The Role Of NFTs in Intellectual Property Law: A Brief Overview

Preliminary Observations

Technological advancement has a crucial impact on various legal fields, including the one of Intellectual Property law (hereinafter ‘IP law’). This is the case when it comes to blockchain technology. This new institution had an imperative impact on how natural and legal persons interact with each other there and the government. Being an immune digital ledger, it opened to private parties completely new ways to engage in peer-to-peer online transactions.

A specific attention should be given to Non-Fungible Tokens (hereinafter ‘NFTs’). This type of cryptocurrency is similar to the conventional ones, such as Bitcoin, but lacks the feature of interchangeability. Each single NFT has its unique ID and other data which cannot be replicated. As a consequence, one can observe that this technological characteristic of NFTs is of great interest for the IP law regime in the European Union (hereinafter ‘EU’) and its Member States. This short paper will outline the key implications NFTs already have on this field of jurisprudence and how one can use it to his or her benefit.

NFTs and IP: Key Implications

To start with, it should be noted that NFTs are based on the Ethereum blockchain and can be anything digital, such as music, a picture, or a drawing. As each NFT is unique, it also gives to its owner the possibility to ensure that the original version of the file will always belong to her or him. Put differently, if there is a specific digital image with a NFT which belongs to person A, copying it to the computer of person B will not make the latter an owner of the original file, but only of its copy.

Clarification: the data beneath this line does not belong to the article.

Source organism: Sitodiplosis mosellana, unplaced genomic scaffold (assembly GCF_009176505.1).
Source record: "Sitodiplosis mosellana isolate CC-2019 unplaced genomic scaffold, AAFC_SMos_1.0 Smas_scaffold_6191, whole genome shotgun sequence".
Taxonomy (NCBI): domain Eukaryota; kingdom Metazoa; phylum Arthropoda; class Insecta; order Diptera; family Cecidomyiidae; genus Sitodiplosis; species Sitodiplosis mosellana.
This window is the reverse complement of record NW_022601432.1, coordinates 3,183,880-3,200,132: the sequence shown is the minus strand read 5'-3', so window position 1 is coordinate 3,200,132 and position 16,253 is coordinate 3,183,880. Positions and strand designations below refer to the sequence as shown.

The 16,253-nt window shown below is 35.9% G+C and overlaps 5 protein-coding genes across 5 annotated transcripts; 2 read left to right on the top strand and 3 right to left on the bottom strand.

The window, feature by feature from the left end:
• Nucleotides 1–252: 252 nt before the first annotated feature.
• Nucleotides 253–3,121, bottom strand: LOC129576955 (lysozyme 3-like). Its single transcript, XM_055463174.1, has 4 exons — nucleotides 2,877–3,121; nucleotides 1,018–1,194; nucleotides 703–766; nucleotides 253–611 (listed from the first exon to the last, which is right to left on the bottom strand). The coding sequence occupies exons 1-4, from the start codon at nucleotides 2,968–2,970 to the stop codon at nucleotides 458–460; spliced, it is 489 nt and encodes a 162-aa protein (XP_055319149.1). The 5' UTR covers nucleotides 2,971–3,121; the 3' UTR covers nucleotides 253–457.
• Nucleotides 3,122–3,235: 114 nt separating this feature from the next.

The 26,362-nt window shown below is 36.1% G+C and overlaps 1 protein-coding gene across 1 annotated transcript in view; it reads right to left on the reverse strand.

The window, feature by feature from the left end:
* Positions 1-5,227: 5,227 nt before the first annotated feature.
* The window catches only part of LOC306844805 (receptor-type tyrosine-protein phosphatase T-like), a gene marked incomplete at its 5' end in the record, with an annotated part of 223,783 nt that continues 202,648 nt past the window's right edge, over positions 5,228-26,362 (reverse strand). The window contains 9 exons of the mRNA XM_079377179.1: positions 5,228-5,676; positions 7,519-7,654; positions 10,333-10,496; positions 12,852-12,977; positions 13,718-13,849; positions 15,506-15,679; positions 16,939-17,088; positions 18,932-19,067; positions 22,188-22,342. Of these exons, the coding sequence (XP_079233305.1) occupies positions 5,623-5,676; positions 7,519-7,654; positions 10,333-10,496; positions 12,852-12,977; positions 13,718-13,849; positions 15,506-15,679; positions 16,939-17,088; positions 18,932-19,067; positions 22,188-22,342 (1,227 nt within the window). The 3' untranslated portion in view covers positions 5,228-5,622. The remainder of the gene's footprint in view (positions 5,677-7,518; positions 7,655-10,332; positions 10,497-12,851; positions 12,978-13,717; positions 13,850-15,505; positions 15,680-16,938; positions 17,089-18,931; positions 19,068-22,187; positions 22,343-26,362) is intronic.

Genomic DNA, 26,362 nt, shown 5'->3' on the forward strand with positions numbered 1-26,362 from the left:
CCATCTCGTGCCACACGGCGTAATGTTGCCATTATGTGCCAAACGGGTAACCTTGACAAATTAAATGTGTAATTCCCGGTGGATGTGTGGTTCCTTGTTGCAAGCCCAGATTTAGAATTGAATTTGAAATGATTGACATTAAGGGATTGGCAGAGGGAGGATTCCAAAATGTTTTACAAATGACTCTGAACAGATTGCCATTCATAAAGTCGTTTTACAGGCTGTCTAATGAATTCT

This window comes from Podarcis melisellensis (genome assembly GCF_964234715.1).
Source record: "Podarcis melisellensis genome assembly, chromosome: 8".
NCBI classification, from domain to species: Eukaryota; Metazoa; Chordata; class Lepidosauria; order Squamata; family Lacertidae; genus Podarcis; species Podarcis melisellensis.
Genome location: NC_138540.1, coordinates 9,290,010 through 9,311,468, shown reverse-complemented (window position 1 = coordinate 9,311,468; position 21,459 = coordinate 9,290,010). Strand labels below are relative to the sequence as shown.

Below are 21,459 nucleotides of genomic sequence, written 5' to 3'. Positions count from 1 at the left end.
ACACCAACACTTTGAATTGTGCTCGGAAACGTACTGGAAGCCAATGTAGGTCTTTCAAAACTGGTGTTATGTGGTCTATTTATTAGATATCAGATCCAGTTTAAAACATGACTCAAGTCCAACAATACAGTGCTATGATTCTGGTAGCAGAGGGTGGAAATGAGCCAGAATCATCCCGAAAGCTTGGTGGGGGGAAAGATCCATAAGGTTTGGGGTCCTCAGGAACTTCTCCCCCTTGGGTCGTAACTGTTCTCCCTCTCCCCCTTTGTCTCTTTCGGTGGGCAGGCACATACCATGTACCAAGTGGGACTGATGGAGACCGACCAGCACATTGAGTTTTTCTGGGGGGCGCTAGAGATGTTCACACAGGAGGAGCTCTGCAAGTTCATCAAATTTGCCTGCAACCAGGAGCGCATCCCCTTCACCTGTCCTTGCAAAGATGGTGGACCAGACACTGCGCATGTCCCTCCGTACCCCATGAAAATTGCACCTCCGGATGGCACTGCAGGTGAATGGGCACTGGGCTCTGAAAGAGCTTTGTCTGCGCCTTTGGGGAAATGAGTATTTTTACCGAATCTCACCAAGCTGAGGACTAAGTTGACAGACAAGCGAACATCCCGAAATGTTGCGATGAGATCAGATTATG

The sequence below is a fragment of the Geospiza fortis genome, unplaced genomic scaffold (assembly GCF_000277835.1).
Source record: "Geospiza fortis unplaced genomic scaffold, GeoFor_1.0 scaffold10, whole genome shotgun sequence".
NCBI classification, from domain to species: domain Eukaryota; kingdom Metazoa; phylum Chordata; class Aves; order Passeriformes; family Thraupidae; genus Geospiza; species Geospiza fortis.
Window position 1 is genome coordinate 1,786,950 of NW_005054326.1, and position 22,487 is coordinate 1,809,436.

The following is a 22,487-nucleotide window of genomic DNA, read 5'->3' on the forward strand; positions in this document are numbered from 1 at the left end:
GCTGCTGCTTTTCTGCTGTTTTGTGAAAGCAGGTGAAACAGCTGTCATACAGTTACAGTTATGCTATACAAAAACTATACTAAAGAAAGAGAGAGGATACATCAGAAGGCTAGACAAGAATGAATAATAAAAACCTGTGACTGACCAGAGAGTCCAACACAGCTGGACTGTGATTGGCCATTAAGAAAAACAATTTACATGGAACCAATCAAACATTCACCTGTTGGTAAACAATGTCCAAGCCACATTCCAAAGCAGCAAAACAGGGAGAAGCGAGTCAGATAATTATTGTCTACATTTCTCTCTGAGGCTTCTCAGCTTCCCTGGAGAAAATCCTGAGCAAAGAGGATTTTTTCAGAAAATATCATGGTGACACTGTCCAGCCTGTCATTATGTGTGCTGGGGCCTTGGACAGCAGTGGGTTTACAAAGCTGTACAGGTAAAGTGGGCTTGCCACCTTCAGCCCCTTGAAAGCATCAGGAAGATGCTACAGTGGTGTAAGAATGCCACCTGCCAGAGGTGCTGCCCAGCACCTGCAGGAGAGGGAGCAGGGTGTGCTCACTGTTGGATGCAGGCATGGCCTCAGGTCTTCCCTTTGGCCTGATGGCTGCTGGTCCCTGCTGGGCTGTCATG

With regard to the right of ownership, there is a distinction between ownership of an NFT as a token and ownership of a unit of data associated with it. Owning an NFT therefore does not automatically result in owning a unit of data which is associated with it. Henceforth, there is a debate regarding who owns an asset which has been minted into an NFT. This topic is specifically relevant when it comes to [digital] art. Whenever an individual purchases a physical painting, s/he becomes an owner of this physical painting, but this does not automatically allow him/her to replicate it. By analogy, if one purchases an NFT and a digital painting attached to it, this individual does not automatically become and owner of the painting itself. He/she becomes an owner of the NFT and can display the painting in question in his/her wallet for personal purposes only. By contrast, s/he cannot use this digital painting outside of the wallet, for instance by further selling it in either digital or printed form. This means that one should always distinguish between owning an NFT token and the digital art associated with it.

As a consequence, the contract between an NFT buyer and the owner of an art in question should always specify which rights are transferred together with an NFT. For instance, the contracting parties have to specify whether copyright and other exclusive rights associated with it are transferred from the original owner to the NFT buyer. This further results in a situation that an NFT cannot be used as a validation that an owner of this NFT also has all [exclusive] rights over a unit of data associated with it. Here it should be underlined that even though this paper discussed a topic of digital art, an NFT can be tied to any other type of data, such as a specific song.

Nevertheless, by default IP owners did not consider NFTs while creating their license deals. For example, it can be strategically smart to specifically preclude the licensee from minting an art in question into an NFT. Similarly, when allowing the licensee to mint an art into an NFT, the original owner must specify which exact rights have also been transferred to the NFT creator. Thus, such crucial topics should always be clearly specified in a contract.

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Author: Kirill Ryabtsev

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